Karen worked in the care sector. She had to be available to visit clients at their homes at least six days a week, including evenings. Her rota could change in a flash. If visits were cancelled at late notice, she often wouldn't be paid.
If visits were added at the last minute, she'd have to manage her childcare commitments as she best could.
This is because Karen, who features in a report by my Labour parliamentary colleagues in Merseyside, was on a zero-hours contract that did not oblige her employer to offer guaranteed hours of work. She has since managed to find a permanent job, leaving behind an estimated 307,000 other care workers still on zero-hours contracts in England.
According to the Resolution Foundation, with the pace of recovery uncertain, many employers have turned to zero-hours contracts – under which the employee is not guaranteed work and is paid only for the work he or she carries out, but is usually expected to be around whenever the employer needs them to be. They say that in many areas, where the prospect of normal employment is minimal, zero-hours contracts have become ubiquitous. And under this government their use has ballooned – the Chartered Institute of Personnel and Development estimates that up to one million employees are now on them.
Some people welcome the flexibility of a zero-hours contract. But their growth is symptomatic of a wider issue – increasing job insecurity and falling living standards in David Cameron's Britain. In addition to the growth in zero-hours contracts, we have seen rising casualisation. According to TUC analysis of official figures, almost half the rise in employment since 2010 has been in temporary work.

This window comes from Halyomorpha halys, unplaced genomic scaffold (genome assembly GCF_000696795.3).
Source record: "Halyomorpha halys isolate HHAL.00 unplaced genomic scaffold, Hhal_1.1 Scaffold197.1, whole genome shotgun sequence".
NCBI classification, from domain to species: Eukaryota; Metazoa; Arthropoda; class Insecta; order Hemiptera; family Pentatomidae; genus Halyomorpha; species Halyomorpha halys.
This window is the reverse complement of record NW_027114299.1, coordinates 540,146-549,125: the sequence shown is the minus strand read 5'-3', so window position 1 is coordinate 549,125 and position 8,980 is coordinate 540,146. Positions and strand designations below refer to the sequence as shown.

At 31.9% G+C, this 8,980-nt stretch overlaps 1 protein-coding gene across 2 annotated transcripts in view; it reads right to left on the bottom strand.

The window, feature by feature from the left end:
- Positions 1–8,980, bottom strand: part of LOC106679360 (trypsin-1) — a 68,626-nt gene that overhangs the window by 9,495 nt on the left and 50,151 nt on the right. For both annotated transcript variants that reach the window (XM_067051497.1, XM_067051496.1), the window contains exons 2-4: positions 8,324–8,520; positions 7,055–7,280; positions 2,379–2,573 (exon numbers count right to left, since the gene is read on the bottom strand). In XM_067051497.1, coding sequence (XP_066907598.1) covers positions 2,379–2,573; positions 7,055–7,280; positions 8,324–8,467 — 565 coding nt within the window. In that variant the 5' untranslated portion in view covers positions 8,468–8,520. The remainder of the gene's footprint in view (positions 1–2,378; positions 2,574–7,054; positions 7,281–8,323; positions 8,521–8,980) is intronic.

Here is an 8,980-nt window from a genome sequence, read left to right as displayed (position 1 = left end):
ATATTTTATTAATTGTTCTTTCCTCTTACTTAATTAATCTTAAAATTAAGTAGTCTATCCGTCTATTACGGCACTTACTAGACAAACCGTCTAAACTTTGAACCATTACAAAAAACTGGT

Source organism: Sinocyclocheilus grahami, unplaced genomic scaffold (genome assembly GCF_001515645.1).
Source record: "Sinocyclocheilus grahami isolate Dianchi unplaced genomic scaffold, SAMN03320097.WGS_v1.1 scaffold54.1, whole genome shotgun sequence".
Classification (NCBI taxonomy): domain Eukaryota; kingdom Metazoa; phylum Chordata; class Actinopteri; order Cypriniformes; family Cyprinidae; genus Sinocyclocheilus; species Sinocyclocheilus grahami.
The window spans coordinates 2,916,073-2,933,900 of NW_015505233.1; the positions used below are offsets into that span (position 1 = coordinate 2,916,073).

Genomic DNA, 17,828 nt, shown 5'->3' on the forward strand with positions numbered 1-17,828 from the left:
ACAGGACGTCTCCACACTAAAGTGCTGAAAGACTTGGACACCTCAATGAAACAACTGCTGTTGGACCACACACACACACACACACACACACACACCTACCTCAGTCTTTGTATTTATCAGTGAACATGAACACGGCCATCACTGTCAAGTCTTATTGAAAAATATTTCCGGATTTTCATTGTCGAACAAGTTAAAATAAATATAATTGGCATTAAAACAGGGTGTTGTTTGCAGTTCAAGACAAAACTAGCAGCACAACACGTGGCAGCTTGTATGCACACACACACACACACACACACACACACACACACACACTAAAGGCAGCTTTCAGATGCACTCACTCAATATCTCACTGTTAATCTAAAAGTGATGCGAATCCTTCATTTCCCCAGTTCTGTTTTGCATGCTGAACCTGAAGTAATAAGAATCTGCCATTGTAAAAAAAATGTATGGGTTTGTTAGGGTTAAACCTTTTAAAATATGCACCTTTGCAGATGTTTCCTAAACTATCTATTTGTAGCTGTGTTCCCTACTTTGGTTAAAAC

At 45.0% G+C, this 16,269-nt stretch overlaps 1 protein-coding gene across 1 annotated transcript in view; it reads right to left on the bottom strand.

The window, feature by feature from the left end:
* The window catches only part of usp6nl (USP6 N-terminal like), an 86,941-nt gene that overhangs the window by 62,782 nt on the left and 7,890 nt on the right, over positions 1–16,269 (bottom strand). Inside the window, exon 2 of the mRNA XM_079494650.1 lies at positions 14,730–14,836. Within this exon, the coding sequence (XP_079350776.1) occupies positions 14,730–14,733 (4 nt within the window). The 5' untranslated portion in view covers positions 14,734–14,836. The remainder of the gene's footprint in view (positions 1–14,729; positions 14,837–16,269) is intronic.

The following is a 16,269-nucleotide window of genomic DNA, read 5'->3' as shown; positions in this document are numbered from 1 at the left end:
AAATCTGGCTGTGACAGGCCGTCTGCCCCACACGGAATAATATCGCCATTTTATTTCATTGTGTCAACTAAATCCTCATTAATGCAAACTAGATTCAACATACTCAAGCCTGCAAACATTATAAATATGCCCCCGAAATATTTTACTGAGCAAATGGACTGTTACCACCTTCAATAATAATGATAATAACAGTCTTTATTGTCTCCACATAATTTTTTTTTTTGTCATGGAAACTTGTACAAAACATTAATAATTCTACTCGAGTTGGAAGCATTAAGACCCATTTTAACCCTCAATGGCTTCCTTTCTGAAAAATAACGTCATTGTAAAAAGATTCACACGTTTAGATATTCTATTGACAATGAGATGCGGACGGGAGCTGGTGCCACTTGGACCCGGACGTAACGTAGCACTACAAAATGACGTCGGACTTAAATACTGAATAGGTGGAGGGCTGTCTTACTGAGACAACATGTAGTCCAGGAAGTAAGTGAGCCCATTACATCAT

Ministers trumpet this as evidence of flexibility in our labour market, but for most working people the reality is insecurity for them and their families. Little wonder that those in work now feel less secure and more pressured at work than at any time in 20 years according to the most recent UK Skills and Employment Survey. The UK Commission for Employment and Skills, which co-funded the survey, refers to what we have now as a "climate of fear". Inevitably, this impacts on consumer confidence and demand when people worry where the next pay cheque will come from, never mind the fact they are earning £1,477 less a year on average than they were in 2010.
A government serious about building a fairer society would not stand for this and sit idly by in the face of growing insecurity for its citizens. First, we have to prioritise growing those sectors that are globally competitive and can deliver the high-skilled, secure jobs at decent rates of pay for people that we desperately need – a global race to the top (not the bottom). So, if elected, we would work across government to implement comprehensive, sector specific, industrial strategies to do just that. As Vince Cable has admitted, his government's approach to industrial strategy has been "rather piecemeal".
Second, where sectors are not so high skilled, more domestic in nature and employers compete on cost, government must use all the levers at its disposal to incentivise firms to adopt business models that pay people a living wage and treat them fairly. Where there is exploitation and abuse, we will act to stamp it out.
This is all vital to building a more responsible capitalism and is in the self-interest of firms – a plethora of research shows that if you pay employees properly and they feel secure, they are more committed and productive. It is also fiscally responsible for us to do this – if all those currently on the minimum wage received the living wage it is estimated there would be a £2.2bn saving to the exchequer through higher income tax and national insurance receipts.
So for Labour, unlike the Tories, any old job won't do. We are determined to work in partnership with business not only towards our goal of full employment, but for more secure jobs for working people so they can get on and meet their aspirations.